Angular gauges are essentially like the speedometer or the fuel gauge of a car. They use a radial scale to display the data range and a dial to indicate the data value.

An angular (also called a meter or dial gauge) is used to display a specific data point using a dial over a radial scale with defined limits. Colors can be associated for the sections of the data to suit the application e.g. green for satisfactory, yellow for caution, and red for alarm.

In this section, you will be introduced to:

  • A simple angular gauge

  • Elements of an angular gauge

A Simple Angular Gauge

A simple angular gauge looks like this:

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As you can see in the example above, the gauge is created by defining the minimum and maximum values (referred to as lower limit and upper limit). Within that scale, you can create various qualitative ranges (color ranges) to classify your data. The purpose is to classify a value as belonging to a predetermined range. For example, you might define a range called "Best" that consists of values between 60 and 100. Or you might create a range called “Weak” that consists of values between 30 and 60. For each range, you can define a color, which helps to visually distinguish the ranges from each other.

Elements of the gauge

An angular gauge consists of the following elements:

  • Color range (radial scale)

  • Dials (data value indicators)

  • Tick marks and values

  • Tool-tips

  • Trend points, trend arcs, and trend markers

  • Annotations

We will see each of them in detail. Let’s first have a look at a standard angular gauge chart enlisting the various basic components:

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Color Range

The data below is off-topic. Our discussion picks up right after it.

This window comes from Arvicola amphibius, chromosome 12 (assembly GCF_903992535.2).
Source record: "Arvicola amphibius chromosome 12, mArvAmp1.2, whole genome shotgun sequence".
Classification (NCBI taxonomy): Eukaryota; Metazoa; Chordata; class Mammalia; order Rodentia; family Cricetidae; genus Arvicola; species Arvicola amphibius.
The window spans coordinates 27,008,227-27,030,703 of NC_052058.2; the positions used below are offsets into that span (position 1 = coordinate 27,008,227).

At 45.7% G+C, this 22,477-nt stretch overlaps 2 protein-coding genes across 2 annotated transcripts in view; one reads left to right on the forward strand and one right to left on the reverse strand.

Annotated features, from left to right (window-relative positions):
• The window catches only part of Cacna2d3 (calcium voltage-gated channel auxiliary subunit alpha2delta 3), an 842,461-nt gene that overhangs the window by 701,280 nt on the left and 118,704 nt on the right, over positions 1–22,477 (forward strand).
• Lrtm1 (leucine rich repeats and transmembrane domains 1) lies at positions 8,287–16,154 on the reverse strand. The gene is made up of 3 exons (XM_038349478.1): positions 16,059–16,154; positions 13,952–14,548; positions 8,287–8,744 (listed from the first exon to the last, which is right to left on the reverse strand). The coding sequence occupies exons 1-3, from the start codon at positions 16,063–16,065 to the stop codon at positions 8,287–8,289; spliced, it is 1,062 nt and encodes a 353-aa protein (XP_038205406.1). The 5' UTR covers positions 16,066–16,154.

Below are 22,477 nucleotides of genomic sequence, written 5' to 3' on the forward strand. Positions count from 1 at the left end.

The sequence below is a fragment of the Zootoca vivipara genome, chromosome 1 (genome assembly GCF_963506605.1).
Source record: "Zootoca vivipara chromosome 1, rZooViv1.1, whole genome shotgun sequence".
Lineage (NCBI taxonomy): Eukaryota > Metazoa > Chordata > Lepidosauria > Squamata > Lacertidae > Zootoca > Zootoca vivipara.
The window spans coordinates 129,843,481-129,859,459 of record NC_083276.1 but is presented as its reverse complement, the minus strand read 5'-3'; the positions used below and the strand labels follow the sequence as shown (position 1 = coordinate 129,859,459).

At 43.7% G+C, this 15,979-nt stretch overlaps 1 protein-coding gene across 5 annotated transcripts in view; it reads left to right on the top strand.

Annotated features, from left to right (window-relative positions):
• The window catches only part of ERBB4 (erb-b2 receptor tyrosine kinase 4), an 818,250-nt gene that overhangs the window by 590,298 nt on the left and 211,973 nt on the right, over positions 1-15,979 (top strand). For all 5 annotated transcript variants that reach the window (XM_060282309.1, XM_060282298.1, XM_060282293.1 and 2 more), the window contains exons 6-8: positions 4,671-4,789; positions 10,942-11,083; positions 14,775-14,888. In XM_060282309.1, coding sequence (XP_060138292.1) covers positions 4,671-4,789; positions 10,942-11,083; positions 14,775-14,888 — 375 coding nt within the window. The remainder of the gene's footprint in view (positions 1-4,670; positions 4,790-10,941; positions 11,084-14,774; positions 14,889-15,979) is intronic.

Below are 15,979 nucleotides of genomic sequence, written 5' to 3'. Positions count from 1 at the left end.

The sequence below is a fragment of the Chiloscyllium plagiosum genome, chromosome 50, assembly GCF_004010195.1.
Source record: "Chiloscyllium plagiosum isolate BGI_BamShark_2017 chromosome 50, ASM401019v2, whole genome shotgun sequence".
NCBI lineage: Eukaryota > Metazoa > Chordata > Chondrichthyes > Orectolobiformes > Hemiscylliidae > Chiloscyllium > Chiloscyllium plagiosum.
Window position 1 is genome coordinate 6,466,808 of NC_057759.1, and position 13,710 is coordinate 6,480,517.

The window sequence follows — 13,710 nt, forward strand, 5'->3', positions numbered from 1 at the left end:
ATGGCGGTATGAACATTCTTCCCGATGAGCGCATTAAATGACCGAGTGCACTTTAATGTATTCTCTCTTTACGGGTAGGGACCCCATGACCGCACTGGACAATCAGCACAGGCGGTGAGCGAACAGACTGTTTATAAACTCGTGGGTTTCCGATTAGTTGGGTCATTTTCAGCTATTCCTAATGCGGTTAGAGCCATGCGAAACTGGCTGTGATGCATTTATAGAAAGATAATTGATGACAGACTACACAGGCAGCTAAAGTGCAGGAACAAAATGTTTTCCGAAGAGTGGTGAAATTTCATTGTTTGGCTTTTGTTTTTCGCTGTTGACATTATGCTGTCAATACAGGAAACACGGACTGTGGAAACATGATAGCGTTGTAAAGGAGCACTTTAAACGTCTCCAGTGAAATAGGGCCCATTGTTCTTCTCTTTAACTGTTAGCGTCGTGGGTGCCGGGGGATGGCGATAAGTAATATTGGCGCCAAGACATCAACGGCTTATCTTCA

An angular gauge displays the data values on a radial scale. The radial scale is marked by a lower limit and an upper limit, i.e. the minimum and maximum values that can be plotted. Within that scale, you can create various sections to classify your data - each section can have a different background color, border color, etc. to differentiate them from one another. These sections are called color ranges. In the above chart, we have 3 color ranges marked as green, yellow, and red. There can be any number of color ranges. For each color range, you will have to specify the minimum and maximum values and the hex color code for the range.

Each color range should have it’s own unique range value. So, if a range is defined as 0-50, the next range should have the minimum value as 50 necessarily. It cannot have an overlap with the previous section. Similarly, if the upper limit of the chart is 100, the last range should have max value set as 100.

Dials (Data Indicators)

Dials are used to point to the desired value on the radial scale. You can point to more than one value using multiple dials. Each dial can have its individual properties like color (border and background), width (both base and top), radius, and value of the dial.

Tick Marks

Tick marks are the calibration marks on the radial scale to help interpret the reading. There are two types of tick marks which can be drawn on the chart:

  • Major Tick Marks – These are the bigger lines around the radial scale.

  • Minor Tick Marks – These are the smaller lines enclosed within the bigger lines.

For all the tick marks, you can specify the color, height, and thickness. You can also specify the number of tick marks that you want to have on the chart. You also have the option to show/hide the tick mark values.


For each dial on the chart, you can set a tool-tip to display the value indicated by that particular dial. You can customize the tool-tip background color and border color. You can also opt to show/hide it.

Trend Points / Trend Arcs / Trend Markers

The angular gauge allows you to define trend points, arcs or markers on the chart. For example, if you wish to highlight a certain value (e.g. last year’s average), you could use the trend point feature to do so.


Annotations allow you to draw custom shapes, text, or load images on the gauge.

With this, you have seen what is an angular gauge and the various elements it comprises of.